(Republished with permission from the St. Louis Post-Dispatch. This article originally ran in the News section on Sunday, Sept. 14, 2003. View related article, Journalists back watchdog role despite 9-11, also from Sunday’s P-D.)
By Susan Thompson of the Post-Dispatch
Good times are rolling at Washington University.
Last month it cracked U.S. News & World Report’s top 10 for the first time, tying with Dartmouth for ninth-best university nationally.
The recognition came like icing on the university’s birthday cake – over the top and sweet.
The university passed the 150-year mark this year. And on Sunday it’s throwing itself a very public birthday bash, complete with more than 200 activities between 11 a.m. and 4 p.m. on the main and medical school campuses.
It’s a family affair with lots of kid stuff and a birthday cake, 8 feet in diameter and made of lollipops in the school’s colors, red and green. Everything is free and everyone is invited.
This is no impromptu affair. It comes from two years of planning and with a purpose. “We believe that we have something to celebrate and we want to share with the community what we’ve been doing,” said Chancellor Mark S. Wrighton. And with the families and friends of the university’s more than 10,000 employees, he added.
If only Wayman Crow – who secured the university’s charter from the state of Missouri on Washington’s birthday in 1853 – could see the place now!
Originally the preserve of a few students of means, mostly male, the university today welcomes the children of the vast middle class. Half of the students are female, and they come not just from St. Louis, but from all 50 states and 90 foreign countries.
The original, inflexibly one-size-fits-all curriculum of Latin, Greek, German, French, math and science has given way to studies in everything from accounting to zoology – subjects that weren’t in any university’s catalog 150 years ago.
Much the same could be said of the general way other U.S. colleges have changed over the years. Yet each has evolved in its own way – Washington University into a medium-sized university noted, according to Wrighton, for its unique mix of research, visual arts and social work, among other disciplines.
More than most, Washington University, with 13,000 students now, has been moving up in national stature. In 1994, it came in 20th in U.S. News & World Report’s ranking of national universities. Last year it placed 12th, and this year it leaped three more places. The university has improved in several of the magazine’s measures, including quality of students, number of applications and selectivity of admissions. The university also has strengthened its faculty, rewarded it with competitive pay and invested in equipment and buildings, Wrighton said.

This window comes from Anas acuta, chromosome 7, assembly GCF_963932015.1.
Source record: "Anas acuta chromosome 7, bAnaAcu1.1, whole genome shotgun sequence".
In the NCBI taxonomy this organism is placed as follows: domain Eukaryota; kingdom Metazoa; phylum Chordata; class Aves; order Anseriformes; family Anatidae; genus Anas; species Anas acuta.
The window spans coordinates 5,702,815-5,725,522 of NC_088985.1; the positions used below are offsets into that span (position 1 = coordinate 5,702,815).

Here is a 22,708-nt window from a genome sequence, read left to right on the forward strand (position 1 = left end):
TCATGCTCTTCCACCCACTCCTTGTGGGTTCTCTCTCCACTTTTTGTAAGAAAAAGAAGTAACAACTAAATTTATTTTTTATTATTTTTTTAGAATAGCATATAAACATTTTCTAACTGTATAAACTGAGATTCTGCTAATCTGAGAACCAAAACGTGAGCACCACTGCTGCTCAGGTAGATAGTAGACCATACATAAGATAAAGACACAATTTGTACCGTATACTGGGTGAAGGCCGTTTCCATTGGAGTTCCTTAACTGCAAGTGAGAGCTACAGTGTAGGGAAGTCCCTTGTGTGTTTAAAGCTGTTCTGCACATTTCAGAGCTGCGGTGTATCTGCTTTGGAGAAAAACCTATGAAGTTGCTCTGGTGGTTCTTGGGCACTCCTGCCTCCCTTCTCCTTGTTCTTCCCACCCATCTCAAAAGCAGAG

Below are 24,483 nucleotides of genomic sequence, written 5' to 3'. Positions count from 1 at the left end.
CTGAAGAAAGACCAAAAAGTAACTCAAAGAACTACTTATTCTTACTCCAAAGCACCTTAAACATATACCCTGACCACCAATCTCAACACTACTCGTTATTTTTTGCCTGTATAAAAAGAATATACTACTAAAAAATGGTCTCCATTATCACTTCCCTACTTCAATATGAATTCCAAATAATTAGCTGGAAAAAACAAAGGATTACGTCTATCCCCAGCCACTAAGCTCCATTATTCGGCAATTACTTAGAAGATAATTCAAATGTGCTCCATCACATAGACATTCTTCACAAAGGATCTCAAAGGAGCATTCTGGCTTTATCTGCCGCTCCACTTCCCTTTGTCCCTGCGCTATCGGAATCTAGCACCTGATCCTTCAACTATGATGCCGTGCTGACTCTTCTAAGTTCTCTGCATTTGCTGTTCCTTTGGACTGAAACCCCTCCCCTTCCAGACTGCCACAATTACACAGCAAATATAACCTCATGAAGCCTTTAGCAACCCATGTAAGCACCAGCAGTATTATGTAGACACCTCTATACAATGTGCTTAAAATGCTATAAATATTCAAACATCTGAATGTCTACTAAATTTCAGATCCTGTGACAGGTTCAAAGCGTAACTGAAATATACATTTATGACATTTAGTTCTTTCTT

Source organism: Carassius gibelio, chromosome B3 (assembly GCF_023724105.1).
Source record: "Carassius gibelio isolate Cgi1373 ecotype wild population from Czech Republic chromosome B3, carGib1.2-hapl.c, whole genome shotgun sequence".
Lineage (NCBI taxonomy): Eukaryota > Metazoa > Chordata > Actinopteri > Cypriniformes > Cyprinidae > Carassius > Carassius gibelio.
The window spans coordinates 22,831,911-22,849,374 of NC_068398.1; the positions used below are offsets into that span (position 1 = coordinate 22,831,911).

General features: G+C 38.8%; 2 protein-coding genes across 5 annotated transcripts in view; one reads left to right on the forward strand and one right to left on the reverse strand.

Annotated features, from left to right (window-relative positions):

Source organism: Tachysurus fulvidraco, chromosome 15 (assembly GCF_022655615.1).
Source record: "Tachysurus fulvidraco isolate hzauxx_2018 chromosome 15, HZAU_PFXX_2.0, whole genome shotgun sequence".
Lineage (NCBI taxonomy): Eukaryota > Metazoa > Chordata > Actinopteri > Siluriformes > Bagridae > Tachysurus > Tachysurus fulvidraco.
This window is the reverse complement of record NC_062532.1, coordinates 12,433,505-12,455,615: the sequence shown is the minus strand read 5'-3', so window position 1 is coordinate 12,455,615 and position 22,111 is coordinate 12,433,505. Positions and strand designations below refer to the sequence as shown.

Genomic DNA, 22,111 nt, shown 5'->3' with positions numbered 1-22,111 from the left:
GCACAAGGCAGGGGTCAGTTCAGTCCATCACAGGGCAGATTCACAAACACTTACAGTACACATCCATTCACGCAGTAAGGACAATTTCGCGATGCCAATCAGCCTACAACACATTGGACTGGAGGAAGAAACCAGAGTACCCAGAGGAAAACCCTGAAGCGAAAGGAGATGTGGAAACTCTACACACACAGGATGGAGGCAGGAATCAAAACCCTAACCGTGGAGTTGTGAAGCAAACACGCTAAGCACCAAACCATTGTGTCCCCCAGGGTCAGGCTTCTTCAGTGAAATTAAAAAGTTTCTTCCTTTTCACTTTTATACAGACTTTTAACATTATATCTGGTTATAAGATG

In the magazine’s separate assessments of medical and social work schools, Washington University’s have been consistent standouts, with both placing second nationally in the latest lists.
At 150 years of age, Washington University is middle-aged in the university big leagues it belongs to now. It’s younger than most of the Ivies but senior to Massachusetts Institute of Technology, Duke and Stanford.
Washington University’s first 100 or so years are the stuff of its archives now. But some still around have lived its last 50 or so years and can remember when.
George Pake, who joined the physics department as an assistant professor in 1948, remembers when the campus library was small and there were only one or two residence halls. Pake also vividly recalls the years of student protests against the Vietnam War, in particular the day when protesters, bent on shutting the university down, blocked his way to a lecture hall. He stood his ground, and they let him through to teach his class.